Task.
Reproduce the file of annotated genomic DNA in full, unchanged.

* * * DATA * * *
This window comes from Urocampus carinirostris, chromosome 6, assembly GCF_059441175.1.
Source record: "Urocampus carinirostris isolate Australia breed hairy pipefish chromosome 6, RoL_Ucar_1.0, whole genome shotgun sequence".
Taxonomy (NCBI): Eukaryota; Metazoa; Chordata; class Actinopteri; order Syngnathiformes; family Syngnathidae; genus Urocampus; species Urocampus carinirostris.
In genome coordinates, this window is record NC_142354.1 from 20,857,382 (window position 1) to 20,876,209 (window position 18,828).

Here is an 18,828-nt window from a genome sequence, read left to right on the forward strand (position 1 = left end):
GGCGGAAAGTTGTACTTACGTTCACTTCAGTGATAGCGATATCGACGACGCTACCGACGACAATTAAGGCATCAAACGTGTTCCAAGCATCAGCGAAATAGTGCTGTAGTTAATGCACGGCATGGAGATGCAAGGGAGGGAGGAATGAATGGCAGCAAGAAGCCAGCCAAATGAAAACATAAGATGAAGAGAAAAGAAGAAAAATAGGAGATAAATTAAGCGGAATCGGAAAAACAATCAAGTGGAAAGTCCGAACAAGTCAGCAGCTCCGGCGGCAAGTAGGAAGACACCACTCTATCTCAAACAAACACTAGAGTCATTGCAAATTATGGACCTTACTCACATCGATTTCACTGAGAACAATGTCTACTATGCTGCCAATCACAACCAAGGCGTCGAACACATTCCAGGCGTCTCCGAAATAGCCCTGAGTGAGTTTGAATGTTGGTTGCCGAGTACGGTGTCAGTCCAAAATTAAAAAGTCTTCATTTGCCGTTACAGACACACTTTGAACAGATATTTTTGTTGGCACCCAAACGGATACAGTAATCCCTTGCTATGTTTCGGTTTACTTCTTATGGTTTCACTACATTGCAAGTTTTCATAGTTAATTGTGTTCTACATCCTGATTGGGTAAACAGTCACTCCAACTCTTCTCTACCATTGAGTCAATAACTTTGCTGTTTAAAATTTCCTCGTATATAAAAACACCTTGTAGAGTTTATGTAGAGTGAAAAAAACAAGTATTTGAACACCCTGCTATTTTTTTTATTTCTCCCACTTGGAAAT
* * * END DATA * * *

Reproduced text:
This window comes from Urocampus carinirostris, chromosome 6, assembly GCF_059441175.1.
Source record: "Urocampus carinirostris isolate Australia breed hairy pipefish chromosome 6, RoL_Ucar_1.0, whole genome shotgun sequence".
Taxonomy (NCBI): Eukaryota; Metazoa; Chordata; class Actinopteri; order Syngnathiformes; family Syngnathidae; genus Urocampus; species Urocampus carinirostris.
In genome coordinates, this window is record NC_142354.1 from 20,857,382 (window position 1) to 20,876,209 (window position 18,828).

Here is an 18,828-nt window from a genome sequence, read left to right on the forward strand (position 1 = left end):
GGCGGAAAGTTGTACTTACGTTCACTTCAGTGATAGCGATATCGACGACGCTACCGACGACAATTAAGGCATCAAACGTGTTCCAAGCATCAGCGAAATAGTGCTGTAGTTAATGCACGGCATGGAGATGCAAGGGAGGGAGGAATGAATGGCAGCAAGAAGCCAGCCAAATGAAAACATAAGATGAAGAGAAAAGAAGAAAAATAGGAGATAAATTAAGCGGAATCGGAAAAACAATCAAGTGGAAAGTCCGAACAAGTCAGCAGCTCCGGCGGCAAGTAGGAAGACACCACTCTATCTCAAACAAACACTAGAGTCATTGCAAATTATGGACCTTACTCACATCGATTTCACTGAGAACAATGTCTACTATGCTGCCAATCACAACCAAGGCGTCGAACACATTCCAGGCGTCTCCGAAATAGCCCTGAGTGAGTTTGAATGTTGGTTGCCGAGTACGGTGTCAGTCCAAAATTAAAAAGTCTTCATTTGCCGTTACAGACACACTTTGAACAGATATTTTTGTTGGCACCCAAACGGATACAGTAATCCCTTGCTATGTTTCGGTTTACTTCTTATGGTTTCACTACATTGCAAGTTTTCATAGTTAATTGTGTTCTACATCCTGATTGGGTAAACAGTCACTCCAACTCTTCTCTACCATTGAGTCAATAACTTTGCTGTTTAAAATTTCCTCGTATATAAAAACACCTTGTAGAGTTTATGTAGAGTGAAAAAAACAAGTATTTGAACACCCTGCTATTTTTTTTATTTCTCCCACTTGGAAAT